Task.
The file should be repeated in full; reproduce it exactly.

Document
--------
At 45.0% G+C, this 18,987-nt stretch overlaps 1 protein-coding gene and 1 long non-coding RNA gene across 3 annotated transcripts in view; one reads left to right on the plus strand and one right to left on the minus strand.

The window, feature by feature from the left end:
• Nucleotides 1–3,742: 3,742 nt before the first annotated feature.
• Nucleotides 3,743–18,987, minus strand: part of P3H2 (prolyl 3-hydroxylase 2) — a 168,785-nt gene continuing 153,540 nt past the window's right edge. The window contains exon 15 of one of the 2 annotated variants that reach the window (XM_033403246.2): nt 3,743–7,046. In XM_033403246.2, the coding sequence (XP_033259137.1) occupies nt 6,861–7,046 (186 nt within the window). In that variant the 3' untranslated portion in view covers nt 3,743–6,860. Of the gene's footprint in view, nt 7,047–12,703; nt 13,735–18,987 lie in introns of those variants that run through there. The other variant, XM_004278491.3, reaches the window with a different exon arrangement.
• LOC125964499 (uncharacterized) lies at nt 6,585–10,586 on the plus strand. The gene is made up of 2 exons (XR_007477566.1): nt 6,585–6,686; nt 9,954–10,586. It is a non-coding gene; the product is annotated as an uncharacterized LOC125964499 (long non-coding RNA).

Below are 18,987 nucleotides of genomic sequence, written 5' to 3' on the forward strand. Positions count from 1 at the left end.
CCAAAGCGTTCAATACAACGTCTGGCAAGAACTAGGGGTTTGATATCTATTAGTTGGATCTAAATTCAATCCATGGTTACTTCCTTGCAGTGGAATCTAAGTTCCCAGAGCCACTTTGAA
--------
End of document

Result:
At 45.0% G+C, this 18,987-nt stretch overlaps 1 protein-coding gene and 1 long non-coding RNA gene across 3 annotated transcripts in view; one reads left to right on the plus strand and one right to left on the minus strand.

The window, feature by feature from the left end:
• Nucleotides 1–3,742: 3,742 nt before the first annotated feature.
• Nucleotides 3,743–18,987, minus strand: part of P3H2 (prolyl 3-hydroxylase 2) — a 168,785-nt gene continuing 153,540 nt past the window's right edge. The window contains exon 15 of one of the 2 annotated variants that reach the window (XM_033403246.2): nt 3,743–7,046. In XM_033403246.2, the coding sequence (XP_033259137.1) occupies nt 6,861–7,046 (186 nt within the window). In that variant the 3' untranslated portion in view covers nt 3,743–6,860. Of the gene's footprint in view, nt 7,047–12,703; nt 13,735–18,987 lie in introns of those variants that run through there. The other variant, XM_004278491.3, reaches the window with a different exon arrangement.
• LOC125964499 (uncharacterized) lies at nt 6,585–10,586 on the plus strand. The gene is made up of 2 exons (XR_007477566.1): nt 6,585–6,686; nt 9,954–10,586. It is a non-coding gene; the product is annotated as an uncharacterized LOC125964499 (long non-coding RNA).

Below are 18,987 nucleotides of genomic sequence, written 5' to 3' on the forward strand. Positions count from 1 at the left end.
CCAAAGCGTTCAATACAACGTCTGGCAAGAACTAGGGGTTTGATATCTATTAGTTGGATCTAAATTCAATCCATGGTTACTTCCTTGCAGTGGAATCTAAGTTCCCAGAGCCACTTTGAA